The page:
And still no rain! All the more ironic in that the flooding in our neighbour’s field turns out to be the main water pipe to the farm and business park which is fractured, and has been spewing forth water for over a week. Finally, the water company came to look at the problem, but sadly they were unable to fix it straight away – it seems to be a complicated matter, not least because of the pressure of water constantly going through the pipe!
In most ways last week was a good week despite our continuing concerns about our stock bull Jupiter. It is now two weeks since concerns began and despite blood tests there is still uncertainty about why he is not better yet. That said, he is well enough to make Chris trot alongside him when Chris goes in to the field to give Jupiter his daily injection! Aside from concerns about Jupiter the cattle seem well despite the flies which invariably go for the eyes.
On Wednesday all hands were required for work with the sheep. Drenching is normally applied by squirting the liquid down the animal’s throat. The drench given to the ewes this time oddly, required the injection of 2ml into each ewe’s neck just behind the ear. As you can imagine that in itself was not easy and when you recall some 240 animals had to be treated… Anyway the task was done and the opportunity was taken to check condition and take weights. The weights of the ewes were between 45 and 90kgs and despite the variation in weight there were no concerns about condition except that 3 had to be pulled out for foot rot.
The lambs came in at an average weight of 24kgs. All those above 22kgs were split from the flock and put into a separate field. One of the reasons for the range of weights with the lambs is that though the bulk of the lambs were born in May a few appeared in late June!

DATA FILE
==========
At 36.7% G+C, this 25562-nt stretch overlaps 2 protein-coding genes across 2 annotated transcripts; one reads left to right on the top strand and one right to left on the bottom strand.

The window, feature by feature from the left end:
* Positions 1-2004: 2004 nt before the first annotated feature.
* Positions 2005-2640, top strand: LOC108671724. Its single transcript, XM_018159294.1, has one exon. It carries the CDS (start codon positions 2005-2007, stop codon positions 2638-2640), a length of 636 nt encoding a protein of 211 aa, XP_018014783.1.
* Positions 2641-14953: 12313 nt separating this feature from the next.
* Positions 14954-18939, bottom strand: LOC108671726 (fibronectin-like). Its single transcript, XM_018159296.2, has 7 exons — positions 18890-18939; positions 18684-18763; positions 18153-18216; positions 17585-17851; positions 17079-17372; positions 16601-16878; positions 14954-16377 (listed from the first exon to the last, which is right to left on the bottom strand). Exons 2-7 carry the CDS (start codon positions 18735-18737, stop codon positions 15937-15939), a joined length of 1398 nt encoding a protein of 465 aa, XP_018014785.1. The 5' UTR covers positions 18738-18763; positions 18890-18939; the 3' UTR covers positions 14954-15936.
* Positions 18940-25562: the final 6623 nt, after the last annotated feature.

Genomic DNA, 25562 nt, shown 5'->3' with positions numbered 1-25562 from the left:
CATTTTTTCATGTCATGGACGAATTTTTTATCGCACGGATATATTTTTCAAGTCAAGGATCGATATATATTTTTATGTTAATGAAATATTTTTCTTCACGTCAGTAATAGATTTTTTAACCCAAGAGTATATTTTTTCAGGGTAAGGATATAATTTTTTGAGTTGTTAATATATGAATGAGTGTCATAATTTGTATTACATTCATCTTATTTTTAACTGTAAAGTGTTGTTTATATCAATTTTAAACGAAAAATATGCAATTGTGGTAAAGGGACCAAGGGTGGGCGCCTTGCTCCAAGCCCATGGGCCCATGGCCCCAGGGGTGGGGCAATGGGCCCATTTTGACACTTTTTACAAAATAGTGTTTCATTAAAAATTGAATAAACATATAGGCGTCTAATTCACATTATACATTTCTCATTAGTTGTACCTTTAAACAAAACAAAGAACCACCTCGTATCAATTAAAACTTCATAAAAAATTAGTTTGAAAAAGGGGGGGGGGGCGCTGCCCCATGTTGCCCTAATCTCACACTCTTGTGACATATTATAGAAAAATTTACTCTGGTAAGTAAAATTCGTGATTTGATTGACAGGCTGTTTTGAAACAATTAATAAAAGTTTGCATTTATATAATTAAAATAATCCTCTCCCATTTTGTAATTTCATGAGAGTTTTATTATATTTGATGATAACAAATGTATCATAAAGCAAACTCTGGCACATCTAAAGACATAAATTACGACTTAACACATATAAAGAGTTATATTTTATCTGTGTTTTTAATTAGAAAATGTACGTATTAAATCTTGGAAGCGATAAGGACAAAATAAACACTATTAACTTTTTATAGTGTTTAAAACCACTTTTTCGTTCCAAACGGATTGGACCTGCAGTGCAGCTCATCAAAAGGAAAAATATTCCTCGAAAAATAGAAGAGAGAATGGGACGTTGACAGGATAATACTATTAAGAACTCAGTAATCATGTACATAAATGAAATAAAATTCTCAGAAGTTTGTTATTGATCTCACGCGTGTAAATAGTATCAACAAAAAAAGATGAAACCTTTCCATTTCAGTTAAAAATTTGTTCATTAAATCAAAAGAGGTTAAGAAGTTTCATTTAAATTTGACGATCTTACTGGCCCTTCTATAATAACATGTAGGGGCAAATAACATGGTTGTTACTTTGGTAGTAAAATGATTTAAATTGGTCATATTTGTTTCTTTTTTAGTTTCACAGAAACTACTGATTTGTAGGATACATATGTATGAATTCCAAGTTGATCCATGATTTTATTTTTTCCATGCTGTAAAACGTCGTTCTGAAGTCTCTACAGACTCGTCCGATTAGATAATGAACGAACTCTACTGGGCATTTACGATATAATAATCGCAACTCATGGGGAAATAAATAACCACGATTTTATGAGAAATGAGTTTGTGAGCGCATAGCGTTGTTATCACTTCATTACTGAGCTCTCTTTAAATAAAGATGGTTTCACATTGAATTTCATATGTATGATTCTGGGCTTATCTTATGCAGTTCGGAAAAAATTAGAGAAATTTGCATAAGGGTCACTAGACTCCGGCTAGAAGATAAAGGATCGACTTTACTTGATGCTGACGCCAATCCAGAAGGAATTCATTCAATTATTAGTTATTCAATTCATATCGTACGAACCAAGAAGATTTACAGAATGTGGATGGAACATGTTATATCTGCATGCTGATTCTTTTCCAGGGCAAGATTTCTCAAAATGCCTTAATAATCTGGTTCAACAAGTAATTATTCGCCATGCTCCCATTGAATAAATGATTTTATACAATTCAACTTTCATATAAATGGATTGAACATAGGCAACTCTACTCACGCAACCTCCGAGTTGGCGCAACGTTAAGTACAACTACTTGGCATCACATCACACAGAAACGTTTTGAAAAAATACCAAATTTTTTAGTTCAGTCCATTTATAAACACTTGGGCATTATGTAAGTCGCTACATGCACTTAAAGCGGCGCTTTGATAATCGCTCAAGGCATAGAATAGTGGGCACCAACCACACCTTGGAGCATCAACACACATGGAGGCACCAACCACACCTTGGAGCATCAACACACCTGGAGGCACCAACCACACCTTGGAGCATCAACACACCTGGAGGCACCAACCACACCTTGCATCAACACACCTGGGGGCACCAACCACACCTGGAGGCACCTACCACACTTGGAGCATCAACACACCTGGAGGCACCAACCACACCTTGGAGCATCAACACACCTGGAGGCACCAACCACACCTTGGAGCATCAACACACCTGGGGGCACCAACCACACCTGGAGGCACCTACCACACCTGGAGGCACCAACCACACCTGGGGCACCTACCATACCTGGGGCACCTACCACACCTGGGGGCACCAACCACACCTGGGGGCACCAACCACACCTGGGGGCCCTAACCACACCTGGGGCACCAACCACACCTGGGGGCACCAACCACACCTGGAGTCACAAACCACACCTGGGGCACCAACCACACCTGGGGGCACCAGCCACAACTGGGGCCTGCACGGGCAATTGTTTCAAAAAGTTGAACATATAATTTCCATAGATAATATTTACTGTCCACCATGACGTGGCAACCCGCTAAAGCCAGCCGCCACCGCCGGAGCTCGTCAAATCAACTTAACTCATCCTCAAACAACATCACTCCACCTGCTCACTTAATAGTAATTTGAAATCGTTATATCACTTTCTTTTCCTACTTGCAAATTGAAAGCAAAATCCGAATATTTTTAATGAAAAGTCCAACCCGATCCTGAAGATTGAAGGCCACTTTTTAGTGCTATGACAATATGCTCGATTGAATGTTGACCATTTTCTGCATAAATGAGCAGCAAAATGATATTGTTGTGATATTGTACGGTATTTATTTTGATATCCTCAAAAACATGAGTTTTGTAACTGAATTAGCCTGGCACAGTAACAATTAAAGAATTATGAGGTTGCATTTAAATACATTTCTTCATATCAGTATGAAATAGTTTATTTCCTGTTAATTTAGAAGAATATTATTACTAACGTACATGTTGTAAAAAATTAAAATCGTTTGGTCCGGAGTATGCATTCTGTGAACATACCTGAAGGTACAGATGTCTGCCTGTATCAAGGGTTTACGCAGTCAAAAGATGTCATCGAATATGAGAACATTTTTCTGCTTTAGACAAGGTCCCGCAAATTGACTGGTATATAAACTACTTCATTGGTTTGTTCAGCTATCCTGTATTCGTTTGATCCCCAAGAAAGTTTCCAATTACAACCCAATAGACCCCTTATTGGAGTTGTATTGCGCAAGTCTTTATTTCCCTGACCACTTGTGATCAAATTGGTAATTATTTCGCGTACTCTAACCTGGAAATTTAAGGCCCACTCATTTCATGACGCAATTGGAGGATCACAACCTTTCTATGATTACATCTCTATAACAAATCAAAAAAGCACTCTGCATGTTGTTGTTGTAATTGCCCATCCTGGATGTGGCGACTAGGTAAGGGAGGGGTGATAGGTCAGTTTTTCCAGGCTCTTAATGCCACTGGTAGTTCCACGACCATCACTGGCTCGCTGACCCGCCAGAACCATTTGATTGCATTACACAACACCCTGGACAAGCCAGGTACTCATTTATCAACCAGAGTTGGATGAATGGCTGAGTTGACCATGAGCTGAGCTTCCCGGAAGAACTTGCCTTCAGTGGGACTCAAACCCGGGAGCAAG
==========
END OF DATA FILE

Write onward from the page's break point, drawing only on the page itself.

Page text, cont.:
Activity in the gardens has been split between picking soft fruit, weeding and collecting produce for sale at Mosley Market. The soft fruit this year have been very productive and Anne has been very busy jam making. The time at the market was equally productive with all the produce taken sold.
On Wednesday we welcomed Michelangelo who comes with a wealth of practical experience of farming and is particularly interested in the ideas behind the Community Benefit Society. He is with us for a month.
On Friday morning we sadly said farewell to Samuel whose time with us – six weeks – just flew past. Amazingly he was home in the south of France by the evening – travel by train is rather faster over there than here! Sam made a very real contribution to our social life as well as to a vast range of physical activities – not least bottle feeding lambs every morning at 6 am!
This Sunday afternoon we expect to greet Sebastien who will be with us for three months. He is studying agriculture at university in Lyon. And tomorrow afternoon we go to Birmingham airport to collect Marion who is with us for August.
We also have Chris’s mother with us for a few weeks so quite a busy time on the social front. Talking of which, Friday was the anniversary of our marriage. 1964 seems a very long time ago, how the world has changed but at least we are still together.